California state law requires that each student enrolled in or applying for admission to a California community college provide information and evidence to determine his/her residence classification for tuition purposes. The guidelines below will help you determine if you are a California resident for purposes of attending a California community college.
Residents of California are entitled to attend a community college by paying the community college enrollment fee ($46 per unit). Nonresidents must pay the enrollment fee ($46 per unit) plus nonresident tuition ($205 per unit) plus a $10 per unit capital outlay fee.
To qualify as a resident, the student must meet the following requirements:
- have been physically present in California
- have taken steps to make California your sole state of residence as of one year and a day before the first day of classes for the session you want to attend.
If the student was born outside of the United States, they must have met the above mentioned requirements, along with BCIS documentation that is dated at least one year and one day before the first day of classes for the semester they plan to attend.
If student is under 19 years of age, residency is derived from their parent or legal guardian.
California non-residents who have graduated from a California high school may qualify for the non-resident tuition exemption.
The college will make final determination of residency, but the burden of proof is on the student to demonstrate clearly, with proof, both physical presence in California and intent to establish California residence.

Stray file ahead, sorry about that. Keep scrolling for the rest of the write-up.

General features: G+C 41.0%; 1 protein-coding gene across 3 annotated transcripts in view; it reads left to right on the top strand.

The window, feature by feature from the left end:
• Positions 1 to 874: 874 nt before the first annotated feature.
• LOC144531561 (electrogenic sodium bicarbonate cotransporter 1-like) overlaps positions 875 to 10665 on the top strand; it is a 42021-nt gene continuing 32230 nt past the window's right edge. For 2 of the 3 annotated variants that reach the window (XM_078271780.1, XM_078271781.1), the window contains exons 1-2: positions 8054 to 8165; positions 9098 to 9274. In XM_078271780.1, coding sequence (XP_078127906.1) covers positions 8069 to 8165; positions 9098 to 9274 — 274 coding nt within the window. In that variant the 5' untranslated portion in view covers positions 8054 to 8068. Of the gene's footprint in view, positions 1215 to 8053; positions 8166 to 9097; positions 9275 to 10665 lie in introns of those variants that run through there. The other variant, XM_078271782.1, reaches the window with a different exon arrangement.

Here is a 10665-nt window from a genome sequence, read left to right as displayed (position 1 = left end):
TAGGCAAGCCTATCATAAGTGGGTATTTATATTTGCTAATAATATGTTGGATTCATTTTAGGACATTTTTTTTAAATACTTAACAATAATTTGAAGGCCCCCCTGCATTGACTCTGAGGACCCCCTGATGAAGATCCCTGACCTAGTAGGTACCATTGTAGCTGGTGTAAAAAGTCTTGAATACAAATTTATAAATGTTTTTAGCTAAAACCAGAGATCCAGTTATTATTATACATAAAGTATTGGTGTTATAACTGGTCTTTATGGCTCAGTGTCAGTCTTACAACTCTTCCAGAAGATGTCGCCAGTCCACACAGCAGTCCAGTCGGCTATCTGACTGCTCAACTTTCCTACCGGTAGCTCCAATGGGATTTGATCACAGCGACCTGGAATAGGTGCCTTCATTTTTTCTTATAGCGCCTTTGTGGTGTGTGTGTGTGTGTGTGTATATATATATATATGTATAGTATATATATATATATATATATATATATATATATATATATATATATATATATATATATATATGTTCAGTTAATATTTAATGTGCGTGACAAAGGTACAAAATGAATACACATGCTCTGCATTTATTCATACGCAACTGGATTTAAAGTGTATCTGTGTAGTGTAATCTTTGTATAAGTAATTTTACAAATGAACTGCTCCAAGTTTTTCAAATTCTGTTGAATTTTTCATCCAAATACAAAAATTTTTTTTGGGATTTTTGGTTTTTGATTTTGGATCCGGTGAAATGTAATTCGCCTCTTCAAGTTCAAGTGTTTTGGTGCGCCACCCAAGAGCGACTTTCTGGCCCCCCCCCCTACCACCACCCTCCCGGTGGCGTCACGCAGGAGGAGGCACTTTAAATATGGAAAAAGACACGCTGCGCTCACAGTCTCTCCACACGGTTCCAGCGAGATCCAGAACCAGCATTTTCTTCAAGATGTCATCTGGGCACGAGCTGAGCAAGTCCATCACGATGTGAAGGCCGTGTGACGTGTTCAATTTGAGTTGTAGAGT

Each student at the time of admission or readmission will be classified according to his/her legal residence.
All immigration documentation and proofs of California residency must be submitted to the Admissions and Records Office PRIOR to the start of the semester of attendance.
The following will be accepted as proof of intent to establish California residence for tuition purposes:
- State and federal tax returns with W-2 forms
- Automobile registration
- California driver's license/California ID card
- Voter registration
- Military personnel: active duty
- Bank account statements
- California license for professional practice/membership in California organizations
- Petitioner for divorce in California
- Utility bills
- Proof of employment (pay stubs)
- Mortgage statements
- Verification of public assistance
Conduct inconsistent with a claim for California residence includes but is not limited to:
- Maintaining voter registration and voting in another state.
- Being a petitioner for a divorce or lawsuit as a resident in another state.
- Attending an out-of-state institution as a resident of that state.
- Declaring nonresidence for California income tax purposes.
- Driver's license and/or vehicle registration in another state
- In the U.S. with a nonresident visa
Please note the following requirements:
Generally, intent cannot be proved with only one or two pieces of evidence. The more evidence you can present to show intent, the easier it is to become a California resident for tuition purposes. A person begins to establish intent by doing as many of the above mentioned actions AS SOON AS POSSIBLE after their arrival in California.
This information has been extracted from the California Education Code sections 68000 and after, and California Code of Regulations, Title 5, sections 54000-54072.